To love means to esteem—even perhaps to overestimate—the object of love. To love with open eyes, critically, is something only very few people are capable of doing. Most people’s love is blind. Most people who love their fatherland, their nation, do so blindly. Not only are they incapable of seeing the faults of their nation, their country, they are even inclined to see its faults as instances of human virtue. This is called “National self-confidence.”
A man may be in as just possession of Truth as of a City, and yet be forced to surrender.
Religio Medici, Thomas Browne
Admiral Booth lived his last years in the area of London known as World’s End, an apt place for a man who had once rowed out onto the Thames in order to avoid having to declare that he resided in the city, and who now wished to end his days in obscurity. At the end he was nursed by his companion, Sophia, who all assumed was his wife, the Admiral swallowing down his last spoonfuls of milk and brandy. It was only some time after he died that the residents of World’s End found out that the old man who had shuffled around in a naval greatcoat was no admiral, that his name was not Booth.
I have stayed inside lately, as I suppose we all have. It has felt best to just stay out of the way, and while I know this is the direction from government for most of us (and how unsettling it feels to type those words), I am not sure everyone feels this way. As I look out my window people are still milling about, buying their daily newspaper, tinkering with their car, pushing a child on a bike. And so beyond the official guidelines, and beyond my reservations around how quickly the world has fundamentally changed, it just feels right to be home. An exterior life already feels peculiar. I have always been happiest at home, I think. And obviously now, more than ever. It is the only thing that really makes sense. And I’m not even sure of that.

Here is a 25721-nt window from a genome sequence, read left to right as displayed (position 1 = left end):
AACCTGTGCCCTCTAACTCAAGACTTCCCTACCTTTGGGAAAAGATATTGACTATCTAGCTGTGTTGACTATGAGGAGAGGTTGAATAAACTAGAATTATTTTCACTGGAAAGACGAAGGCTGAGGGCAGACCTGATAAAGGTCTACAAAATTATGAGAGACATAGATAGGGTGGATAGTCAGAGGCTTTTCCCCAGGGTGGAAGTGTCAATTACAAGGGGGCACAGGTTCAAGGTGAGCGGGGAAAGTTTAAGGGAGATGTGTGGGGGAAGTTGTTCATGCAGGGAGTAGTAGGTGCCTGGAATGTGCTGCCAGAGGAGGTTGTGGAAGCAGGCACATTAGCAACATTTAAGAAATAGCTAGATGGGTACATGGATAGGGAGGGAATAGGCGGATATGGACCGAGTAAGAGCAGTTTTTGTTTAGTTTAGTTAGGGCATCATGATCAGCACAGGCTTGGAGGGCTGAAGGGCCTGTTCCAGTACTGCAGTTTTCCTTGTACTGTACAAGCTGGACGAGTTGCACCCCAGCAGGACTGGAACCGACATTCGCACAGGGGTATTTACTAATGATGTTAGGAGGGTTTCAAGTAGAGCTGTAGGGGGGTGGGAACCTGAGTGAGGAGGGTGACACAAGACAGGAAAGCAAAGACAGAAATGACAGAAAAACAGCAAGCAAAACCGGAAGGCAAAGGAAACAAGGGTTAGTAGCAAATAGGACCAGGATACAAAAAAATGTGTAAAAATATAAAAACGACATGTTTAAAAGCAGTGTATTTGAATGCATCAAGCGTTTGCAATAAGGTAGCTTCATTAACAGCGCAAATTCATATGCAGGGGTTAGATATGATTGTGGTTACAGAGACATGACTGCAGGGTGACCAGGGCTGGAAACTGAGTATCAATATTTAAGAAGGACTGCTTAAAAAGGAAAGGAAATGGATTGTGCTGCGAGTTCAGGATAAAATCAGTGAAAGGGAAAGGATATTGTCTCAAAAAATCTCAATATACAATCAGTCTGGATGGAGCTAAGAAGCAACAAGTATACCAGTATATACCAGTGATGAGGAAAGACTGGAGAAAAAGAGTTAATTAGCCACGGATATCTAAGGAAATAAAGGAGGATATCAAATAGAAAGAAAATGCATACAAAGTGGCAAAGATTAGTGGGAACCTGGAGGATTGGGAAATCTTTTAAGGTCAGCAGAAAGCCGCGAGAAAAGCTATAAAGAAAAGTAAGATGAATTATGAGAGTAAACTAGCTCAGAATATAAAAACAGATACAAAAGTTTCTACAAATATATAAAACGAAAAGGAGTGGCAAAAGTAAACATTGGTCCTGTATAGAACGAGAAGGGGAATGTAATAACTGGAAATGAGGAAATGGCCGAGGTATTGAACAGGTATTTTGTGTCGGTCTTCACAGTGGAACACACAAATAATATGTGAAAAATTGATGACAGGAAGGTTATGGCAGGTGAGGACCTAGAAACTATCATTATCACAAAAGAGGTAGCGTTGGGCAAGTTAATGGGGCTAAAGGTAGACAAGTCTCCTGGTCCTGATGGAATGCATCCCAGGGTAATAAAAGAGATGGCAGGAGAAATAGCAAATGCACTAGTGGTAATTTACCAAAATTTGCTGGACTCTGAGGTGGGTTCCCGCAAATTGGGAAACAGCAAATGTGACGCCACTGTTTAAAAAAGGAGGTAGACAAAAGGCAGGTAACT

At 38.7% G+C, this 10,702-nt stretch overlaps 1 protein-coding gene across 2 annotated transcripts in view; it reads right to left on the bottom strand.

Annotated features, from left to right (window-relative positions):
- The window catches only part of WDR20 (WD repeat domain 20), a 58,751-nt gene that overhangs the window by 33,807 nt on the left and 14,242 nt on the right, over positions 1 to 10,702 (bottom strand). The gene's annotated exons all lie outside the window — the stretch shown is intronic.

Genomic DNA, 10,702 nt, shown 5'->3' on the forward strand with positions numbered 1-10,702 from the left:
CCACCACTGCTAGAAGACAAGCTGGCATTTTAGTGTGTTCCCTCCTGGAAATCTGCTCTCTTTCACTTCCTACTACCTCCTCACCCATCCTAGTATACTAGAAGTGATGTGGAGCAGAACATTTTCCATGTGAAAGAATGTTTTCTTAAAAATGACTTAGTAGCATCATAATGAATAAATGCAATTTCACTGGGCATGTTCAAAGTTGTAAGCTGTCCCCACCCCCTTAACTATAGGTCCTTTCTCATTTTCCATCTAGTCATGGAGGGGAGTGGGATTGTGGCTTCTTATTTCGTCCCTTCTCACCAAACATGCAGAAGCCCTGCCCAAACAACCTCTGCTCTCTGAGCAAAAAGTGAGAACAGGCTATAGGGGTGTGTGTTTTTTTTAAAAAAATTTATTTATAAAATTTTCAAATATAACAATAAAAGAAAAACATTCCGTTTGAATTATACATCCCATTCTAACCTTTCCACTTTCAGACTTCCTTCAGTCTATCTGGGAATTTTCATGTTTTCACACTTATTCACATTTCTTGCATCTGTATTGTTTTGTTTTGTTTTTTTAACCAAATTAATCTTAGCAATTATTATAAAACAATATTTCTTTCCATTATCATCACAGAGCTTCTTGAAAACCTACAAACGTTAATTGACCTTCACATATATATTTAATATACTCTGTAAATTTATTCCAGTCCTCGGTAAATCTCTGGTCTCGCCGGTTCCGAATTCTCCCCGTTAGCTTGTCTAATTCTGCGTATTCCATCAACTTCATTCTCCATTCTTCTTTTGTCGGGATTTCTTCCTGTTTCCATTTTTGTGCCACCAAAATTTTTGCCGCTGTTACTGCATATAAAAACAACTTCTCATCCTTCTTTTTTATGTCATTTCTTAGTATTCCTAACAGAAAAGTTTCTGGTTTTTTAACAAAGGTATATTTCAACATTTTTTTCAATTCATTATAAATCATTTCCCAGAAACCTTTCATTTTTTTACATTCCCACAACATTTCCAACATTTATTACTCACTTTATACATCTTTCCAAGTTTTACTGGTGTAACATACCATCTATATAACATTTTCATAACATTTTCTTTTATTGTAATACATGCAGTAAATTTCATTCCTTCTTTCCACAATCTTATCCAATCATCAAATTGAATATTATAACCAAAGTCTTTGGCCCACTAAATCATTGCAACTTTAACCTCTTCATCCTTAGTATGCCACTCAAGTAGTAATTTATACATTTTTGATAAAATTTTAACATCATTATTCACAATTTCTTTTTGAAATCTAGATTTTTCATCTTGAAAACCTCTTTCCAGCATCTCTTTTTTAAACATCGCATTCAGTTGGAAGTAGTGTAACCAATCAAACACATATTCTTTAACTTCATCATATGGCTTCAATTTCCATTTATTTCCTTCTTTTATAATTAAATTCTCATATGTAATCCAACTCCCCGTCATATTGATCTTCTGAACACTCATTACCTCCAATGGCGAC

I can see what is engaging the newspaper reader’s attention: the recent sensational reports from Budapest. They have been given a bold headline. They are presented in a fluffy, tempting, positively beguiling layout, in numerous little paragraphs, each one of which has its own alluring subtitle. Like all news, they give themselves away before they can be transmitted: and they give away more than they can possibly keep.
It is impossible to see them as anything by sensationalist. They are about the passing of false bills, but they don’t tell the whole story. They are scrupulously accurate and yet they withhold a few details. They describe the character of the counterfeiter, but they don’t know his name. They refer to “well-placed sources”, but where and how they are placed they don’t say. Of course, it’s the things you’re not told that arouse your interest. The gaps in the news are the interesting bits.
“A Man Reads the Paper” – Joseph Roth (1926)